During the first three months of 1967, Blackfin shuttled from Subic Bay to Tonkin Gulf. From the latter port, the submarine operated off the coast of Vietnam with the 7th Fleet. The vessel headed south toward Australia on 15 April to take part in the Coral Sea celebration once more. She paused at Mindanao’s Zamboanga Peninsula for a two day goodwill visit before pushing on to Fremantle, Australia, where she stopped from 30 April to 5 May and visited Hobart, Tasmania, from 11 to 15 May. She made a stop at Pago Pago, American Samoa, before reentering Pearl Harbor on 6 June. After a four-week leave and upkeep period, the warship resumed local operations for the remainder of 1967.
Blackfin drydocked briefly in January 1968 and then took up local operations once again until late March. On the 28th, she left Pearl Harbor to return to the Far East. She reached Yokosuka on 11 April but departed for specia1 operations on the 20th. On 12 June, the warship arrived back at Yokosuka and entered drydock for repairs. On the 26th, she got underway for visits to Buckner Bay, Okinawa, and Hong Kong. The submarine returned to Yokosuka on 20 July but left again on the 26th for another series of special operations. Her mission ended at Yokosuka on 19 September with a two-week leave and upkeep period. Blackfin got underway for home early in October and reached Pearl Harbor on the 16th. During November and December, she carried out local operations and training exercises.
On 23 January 1969, the submarine set a course for the west coast. Blackfin arrived at the Mare Island Naval Shipyard on 5 February to begin overhaul. The overhaul and ensuing sea trials were completed on 10 July, and the submarine left the San Francisco Bay area, bound for her new home port, San Diego. She again put to sea on 21 July to visit Mazatlan, Mexico. Upon her return to San Diego, the submarine conducted refresher training. Weapons systems accuracy trials in Dabob Bay, Wash., between 14 and 24 August brought liberty calls at Seattle, Wash., and Vancouver, British Columbia.
Blackfin departed Canadian waters on 31 August to return to San Diego where she spent the month of September in upkeep and in-port training. On 6 October, the submarine moved to the San Francisco Bay area to provide training to submarine reserve units. She returned to San Diego on 12 October and devoted the next four and a half months to an extensive engine overhaul. In mid March 1970, Blackfin held two weeks of type training and then provided services to air units at San Diego.
The submarine embarked upon a WestPac deployment on 6 August. She stopped at Pearl Harbor for a week of training and briefings before resuming the westward voyage. She reached Yokosuka on 4 September, made voyage repairs. And then sailed to Kobe to visit the World’s Fair at Osaka. Blackfin was back in Yokosuka on 19 September but resumed operations on 22 October to provide services at sea to ships of the Japanese Maritime Self- Defense Force and destroyers of the 7th Fleet. She stopped at Subic Bay on 16 November for voyage repairs, then returned to sea. From 26 November through 3 December, the submarine provided services to ships of the Nationalist Chinese Navy.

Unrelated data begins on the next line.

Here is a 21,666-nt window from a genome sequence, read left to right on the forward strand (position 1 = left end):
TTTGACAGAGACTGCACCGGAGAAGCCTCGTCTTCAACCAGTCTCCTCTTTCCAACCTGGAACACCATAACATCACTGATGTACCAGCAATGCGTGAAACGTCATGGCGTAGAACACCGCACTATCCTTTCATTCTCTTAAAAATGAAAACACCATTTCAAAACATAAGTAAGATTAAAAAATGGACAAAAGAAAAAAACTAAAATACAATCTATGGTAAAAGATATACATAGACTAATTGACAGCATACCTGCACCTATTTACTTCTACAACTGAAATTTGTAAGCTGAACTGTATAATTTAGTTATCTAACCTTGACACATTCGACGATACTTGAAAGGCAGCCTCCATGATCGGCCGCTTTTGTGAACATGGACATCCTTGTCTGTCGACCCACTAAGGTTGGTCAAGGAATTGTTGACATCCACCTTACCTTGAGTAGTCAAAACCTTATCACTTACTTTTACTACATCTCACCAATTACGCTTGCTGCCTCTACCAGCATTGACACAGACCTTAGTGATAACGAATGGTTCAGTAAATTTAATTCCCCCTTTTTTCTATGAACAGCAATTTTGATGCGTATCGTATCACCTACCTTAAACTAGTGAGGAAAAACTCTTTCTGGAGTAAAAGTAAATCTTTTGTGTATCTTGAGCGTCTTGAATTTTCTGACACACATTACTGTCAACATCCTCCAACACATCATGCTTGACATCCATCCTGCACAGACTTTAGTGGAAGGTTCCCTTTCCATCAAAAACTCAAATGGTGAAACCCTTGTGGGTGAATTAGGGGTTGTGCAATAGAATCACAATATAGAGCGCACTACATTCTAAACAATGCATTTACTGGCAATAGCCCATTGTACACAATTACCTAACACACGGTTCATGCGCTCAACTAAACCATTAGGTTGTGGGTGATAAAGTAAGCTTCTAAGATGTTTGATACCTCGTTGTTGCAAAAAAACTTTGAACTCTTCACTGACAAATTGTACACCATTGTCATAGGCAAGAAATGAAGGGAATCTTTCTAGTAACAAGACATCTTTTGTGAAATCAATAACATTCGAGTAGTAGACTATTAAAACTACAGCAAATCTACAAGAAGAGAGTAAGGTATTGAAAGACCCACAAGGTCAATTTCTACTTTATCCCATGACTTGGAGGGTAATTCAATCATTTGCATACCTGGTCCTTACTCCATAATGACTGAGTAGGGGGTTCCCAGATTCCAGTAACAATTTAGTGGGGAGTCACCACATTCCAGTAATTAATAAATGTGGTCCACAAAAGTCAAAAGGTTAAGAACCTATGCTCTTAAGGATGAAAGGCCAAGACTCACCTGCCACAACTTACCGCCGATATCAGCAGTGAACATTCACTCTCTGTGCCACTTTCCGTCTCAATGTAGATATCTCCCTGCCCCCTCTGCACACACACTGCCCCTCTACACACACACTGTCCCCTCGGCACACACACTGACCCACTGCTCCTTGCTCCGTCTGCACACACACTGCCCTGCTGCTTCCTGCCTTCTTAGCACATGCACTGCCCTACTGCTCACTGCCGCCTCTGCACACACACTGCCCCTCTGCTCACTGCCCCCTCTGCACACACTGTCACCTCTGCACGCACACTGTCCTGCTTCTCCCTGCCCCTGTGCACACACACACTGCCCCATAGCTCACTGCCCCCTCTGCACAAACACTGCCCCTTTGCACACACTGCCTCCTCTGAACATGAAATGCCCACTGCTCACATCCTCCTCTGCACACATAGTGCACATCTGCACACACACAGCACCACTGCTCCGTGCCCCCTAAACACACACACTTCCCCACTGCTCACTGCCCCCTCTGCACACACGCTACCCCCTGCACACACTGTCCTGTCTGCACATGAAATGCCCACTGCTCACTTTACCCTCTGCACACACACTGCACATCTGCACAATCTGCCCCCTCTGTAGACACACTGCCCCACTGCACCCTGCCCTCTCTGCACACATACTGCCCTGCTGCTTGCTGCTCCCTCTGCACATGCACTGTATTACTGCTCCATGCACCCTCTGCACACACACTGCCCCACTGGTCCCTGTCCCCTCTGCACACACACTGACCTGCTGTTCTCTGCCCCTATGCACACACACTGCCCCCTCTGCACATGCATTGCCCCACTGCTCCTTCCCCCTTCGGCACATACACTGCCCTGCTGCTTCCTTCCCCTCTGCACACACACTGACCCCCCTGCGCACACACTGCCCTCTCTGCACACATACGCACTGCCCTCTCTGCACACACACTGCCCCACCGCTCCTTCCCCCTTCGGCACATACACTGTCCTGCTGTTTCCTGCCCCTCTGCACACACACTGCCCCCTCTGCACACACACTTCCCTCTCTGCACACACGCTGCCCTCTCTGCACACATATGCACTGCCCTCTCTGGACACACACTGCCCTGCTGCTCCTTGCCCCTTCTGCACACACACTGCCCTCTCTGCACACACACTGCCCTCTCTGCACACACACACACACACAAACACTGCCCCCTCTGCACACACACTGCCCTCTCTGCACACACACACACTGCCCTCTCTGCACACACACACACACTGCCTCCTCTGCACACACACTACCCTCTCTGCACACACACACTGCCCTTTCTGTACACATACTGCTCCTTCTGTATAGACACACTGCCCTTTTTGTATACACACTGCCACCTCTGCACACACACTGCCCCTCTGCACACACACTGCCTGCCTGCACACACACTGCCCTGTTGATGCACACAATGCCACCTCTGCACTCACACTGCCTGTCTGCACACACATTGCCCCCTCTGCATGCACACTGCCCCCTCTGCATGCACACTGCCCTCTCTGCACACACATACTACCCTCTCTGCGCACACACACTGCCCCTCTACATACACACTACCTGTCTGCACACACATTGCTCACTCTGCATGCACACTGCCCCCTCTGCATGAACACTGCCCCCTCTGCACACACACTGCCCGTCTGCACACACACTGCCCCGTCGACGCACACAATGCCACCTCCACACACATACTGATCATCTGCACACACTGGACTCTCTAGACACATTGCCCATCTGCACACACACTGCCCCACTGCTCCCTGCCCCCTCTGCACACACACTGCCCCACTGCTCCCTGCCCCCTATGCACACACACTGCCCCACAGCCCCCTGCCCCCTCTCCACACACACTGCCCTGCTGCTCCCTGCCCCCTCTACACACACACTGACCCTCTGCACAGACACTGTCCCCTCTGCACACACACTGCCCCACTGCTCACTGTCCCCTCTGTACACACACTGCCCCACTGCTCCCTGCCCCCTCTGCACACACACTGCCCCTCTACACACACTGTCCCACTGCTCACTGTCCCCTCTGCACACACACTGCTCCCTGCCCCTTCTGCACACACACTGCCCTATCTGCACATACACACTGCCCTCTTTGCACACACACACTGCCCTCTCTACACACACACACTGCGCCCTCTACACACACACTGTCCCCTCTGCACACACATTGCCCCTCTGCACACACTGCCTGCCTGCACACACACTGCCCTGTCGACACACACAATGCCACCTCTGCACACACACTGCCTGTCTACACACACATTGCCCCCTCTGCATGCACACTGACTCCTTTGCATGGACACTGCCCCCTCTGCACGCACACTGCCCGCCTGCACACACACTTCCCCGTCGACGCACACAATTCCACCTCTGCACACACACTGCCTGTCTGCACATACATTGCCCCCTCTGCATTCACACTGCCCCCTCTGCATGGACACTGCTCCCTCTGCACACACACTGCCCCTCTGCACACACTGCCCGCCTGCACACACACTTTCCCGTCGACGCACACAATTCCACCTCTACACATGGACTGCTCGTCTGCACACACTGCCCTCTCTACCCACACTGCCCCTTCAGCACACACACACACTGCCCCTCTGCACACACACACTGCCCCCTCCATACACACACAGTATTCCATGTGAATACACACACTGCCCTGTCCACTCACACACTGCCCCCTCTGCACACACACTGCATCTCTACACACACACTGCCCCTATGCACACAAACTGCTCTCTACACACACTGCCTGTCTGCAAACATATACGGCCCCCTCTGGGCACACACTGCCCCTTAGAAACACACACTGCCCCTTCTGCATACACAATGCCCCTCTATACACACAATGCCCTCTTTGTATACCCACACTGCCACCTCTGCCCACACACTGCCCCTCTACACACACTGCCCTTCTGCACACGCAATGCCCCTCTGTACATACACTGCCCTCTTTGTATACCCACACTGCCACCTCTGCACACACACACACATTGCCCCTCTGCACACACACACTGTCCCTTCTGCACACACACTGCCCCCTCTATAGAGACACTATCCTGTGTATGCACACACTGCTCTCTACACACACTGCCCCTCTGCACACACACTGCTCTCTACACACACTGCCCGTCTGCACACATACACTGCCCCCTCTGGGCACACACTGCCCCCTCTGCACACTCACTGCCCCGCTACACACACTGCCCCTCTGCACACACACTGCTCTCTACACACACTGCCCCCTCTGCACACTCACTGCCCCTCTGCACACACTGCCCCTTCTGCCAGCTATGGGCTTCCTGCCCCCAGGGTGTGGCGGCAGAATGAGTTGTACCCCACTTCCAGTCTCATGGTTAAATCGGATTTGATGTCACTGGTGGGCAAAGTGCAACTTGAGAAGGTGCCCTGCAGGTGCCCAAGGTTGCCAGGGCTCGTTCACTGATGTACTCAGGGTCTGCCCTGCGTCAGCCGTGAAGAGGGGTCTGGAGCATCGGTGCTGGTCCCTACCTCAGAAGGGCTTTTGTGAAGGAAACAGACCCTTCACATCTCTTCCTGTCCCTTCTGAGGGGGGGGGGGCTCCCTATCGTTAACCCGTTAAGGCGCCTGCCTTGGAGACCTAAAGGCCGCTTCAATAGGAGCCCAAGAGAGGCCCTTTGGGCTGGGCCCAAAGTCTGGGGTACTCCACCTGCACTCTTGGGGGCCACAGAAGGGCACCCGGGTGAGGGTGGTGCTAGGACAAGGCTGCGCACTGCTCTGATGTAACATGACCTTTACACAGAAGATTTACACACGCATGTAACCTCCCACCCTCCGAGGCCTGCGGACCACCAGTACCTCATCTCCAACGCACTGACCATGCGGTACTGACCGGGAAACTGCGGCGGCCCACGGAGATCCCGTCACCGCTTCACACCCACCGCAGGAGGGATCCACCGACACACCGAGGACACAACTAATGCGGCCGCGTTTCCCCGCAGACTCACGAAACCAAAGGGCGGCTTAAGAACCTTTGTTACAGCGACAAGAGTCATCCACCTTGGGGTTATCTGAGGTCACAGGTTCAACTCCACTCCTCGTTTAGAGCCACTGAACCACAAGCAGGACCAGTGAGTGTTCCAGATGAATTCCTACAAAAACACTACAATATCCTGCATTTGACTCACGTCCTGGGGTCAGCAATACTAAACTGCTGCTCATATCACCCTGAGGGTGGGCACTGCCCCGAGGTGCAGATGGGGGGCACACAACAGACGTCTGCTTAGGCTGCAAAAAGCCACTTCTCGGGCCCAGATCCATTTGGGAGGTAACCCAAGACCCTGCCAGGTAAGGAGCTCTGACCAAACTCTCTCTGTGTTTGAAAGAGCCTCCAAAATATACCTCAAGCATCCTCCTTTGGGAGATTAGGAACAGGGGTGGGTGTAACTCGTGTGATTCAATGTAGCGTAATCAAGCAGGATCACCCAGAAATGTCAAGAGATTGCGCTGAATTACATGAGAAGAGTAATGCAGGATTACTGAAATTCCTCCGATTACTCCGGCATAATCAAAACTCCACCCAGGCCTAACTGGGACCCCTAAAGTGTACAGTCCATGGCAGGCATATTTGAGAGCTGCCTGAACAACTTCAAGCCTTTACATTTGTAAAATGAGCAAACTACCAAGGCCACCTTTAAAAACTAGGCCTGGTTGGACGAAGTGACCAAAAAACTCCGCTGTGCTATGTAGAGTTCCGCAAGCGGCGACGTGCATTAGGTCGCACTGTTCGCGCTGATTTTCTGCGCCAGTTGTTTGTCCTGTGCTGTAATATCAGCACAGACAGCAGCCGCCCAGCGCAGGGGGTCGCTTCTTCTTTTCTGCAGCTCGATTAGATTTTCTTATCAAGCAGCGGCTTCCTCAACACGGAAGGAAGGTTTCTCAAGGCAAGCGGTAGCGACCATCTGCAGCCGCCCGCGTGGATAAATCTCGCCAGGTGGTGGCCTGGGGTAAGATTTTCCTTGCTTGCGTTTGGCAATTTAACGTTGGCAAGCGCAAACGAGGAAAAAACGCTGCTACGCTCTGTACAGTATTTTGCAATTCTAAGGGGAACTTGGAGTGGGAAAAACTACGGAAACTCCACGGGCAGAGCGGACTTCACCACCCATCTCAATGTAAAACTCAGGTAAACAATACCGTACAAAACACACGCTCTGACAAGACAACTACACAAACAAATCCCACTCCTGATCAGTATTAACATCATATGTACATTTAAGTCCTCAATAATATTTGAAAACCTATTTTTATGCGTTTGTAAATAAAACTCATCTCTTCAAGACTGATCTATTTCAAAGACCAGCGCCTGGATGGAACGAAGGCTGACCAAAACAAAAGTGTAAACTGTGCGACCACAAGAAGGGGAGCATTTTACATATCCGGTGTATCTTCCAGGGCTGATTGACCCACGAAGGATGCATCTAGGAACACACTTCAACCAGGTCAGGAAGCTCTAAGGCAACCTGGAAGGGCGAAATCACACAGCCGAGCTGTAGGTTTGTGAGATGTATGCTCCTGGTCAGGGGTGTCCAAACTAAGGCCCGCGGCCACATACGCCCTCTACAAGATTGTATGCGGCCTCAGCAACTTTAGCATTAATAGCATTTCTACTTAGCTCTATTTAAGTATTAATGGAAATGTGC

On 5 December, Blackfin returned to Subic Bay for five days of upkeep. She got underway on the 10th for a major fleet antisubmarine warfare exercise. Upon its completion, Blackfin visited Hong Kong for a leave period over the Christmas holidays. The year ended with the submarine providing services to ASW units of the 7th Fleet off Vietnam.
After pausing briefly at Subic Bay, Blackfin got underway on 23 January 1971 for Australia. She moored at Brisbane on 6 February and began a six day leave period. The submarine then commenced the voyage back to San Diego with stops en route at Suva, Fiji Islands, and Pago Pago. On 10 March, the submarine reached her home port after an absence of over seven months. In April, she resumed training duties with air and surface ASW units of the Pacific Fleet.
Blackfin entered a drydock at San Diego on 23 August for repairs. She returned to duty on 15 September and began a final upkeep and loading period in preparation for a goodwill visit to several Central and South American countrtes. On 26 October, the submarine departed San Diego and reached Corinto, Nicaragua, on 4 November. She continued on southward on the 9th, and made port calls at Buenaventura, Colombia; Guayaquil, Ecuador; Salaverry and Callao, Peru; and Acapulco, Mexico, before returning to San Diego on 20 December.
During the first six months of 1972, Blackfin operated along the west coast, visiting San Francisco, Avalon, and Monterey, Calif.; Seattle and Port Angeles, Wash.; and Vancouver, British Columbia. She then began preparations for deactivation. Blackfin was decommissioned on 15 September 1972, and her name was simultaneously struck from the Navy list.
Blackfin earned three battle stars for her World War II service and four for her Vietnam service.
6 February 2006